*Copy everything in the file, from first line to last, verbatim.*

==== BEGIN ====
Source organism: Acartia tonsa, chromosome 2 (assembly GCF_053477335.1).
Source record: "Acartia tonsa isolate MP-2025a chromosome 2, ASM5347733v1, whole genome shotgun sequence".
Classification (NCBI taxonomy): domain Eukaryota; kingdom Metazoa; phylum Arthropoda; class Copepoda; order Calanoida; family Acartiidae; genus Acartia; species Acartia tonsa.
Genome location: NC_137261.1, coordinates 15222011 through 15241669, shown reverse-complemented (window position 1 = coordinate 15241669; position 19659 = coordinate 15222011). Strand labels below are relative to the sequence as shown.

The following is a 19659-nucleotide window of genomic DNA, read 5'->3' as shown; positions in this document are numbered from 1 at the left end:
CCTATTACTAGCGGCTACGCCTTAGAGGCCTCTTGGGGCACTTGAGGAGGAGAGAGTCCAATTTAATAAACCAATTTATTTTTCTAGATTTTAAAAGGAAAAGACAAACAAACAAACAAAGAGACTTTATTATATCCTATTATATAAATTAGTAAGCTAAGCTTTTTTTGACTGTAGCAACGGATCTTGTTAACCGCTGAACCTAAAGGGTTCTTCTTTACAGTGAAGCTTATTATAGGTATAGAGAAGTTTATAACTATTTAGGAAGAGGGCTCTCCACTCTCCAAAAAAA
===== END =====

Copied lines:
Source organism: Acartia tonsa, chromosome 2 (assembly GCF_053477335.1).
Source record: "Acartia tonsa isolate MP-2025a chromosome 2, ASM5347733v1, whole genome shotgun sequence".
Classification (NCBI taxonomy): domain Eukaryota; kingdom Metazoa; phylum Arthropoda; class Copepoda; order Calanoida; family Acartiidae; genus Acartia; species Acartia tonsa.
Genome location: NC_137261.1, coordinates 15222011 through 15241669, shown reverse-complemented (window position 1 = coordinate 15241669; position 19659 = coordinate 15222011). Strand labels below are relative to the sequence as shown.

The following is a 19659-nucleotide window of genomic DNA, read 5'->3' as shown; positions in this document are numbered from 1 at the left end:
CCTATTACTAGCGGCTACGCCTTAGAGGCCTCTTGGGGCACTTGAGGAGGAGAGAGTCCAATTTAATAAACCAATTTATTTTTCTAGATTTTAAAAGGAAAAGACAAACAAACAAACAAAGAGACTTTATTATATCCTATTATATAAATTAGTAAGCTAAGCTTTTTTTGACTGTAGCAACGGATCTTGTTAACCGCTGAACCTAAAGGGTTCTTCTTTACAGTGAAGCTTATTATAGGTATAGAGAAGTTTATAACTATTTAGGAAGAGGGCTCTCCACTCTCCAAAAAAA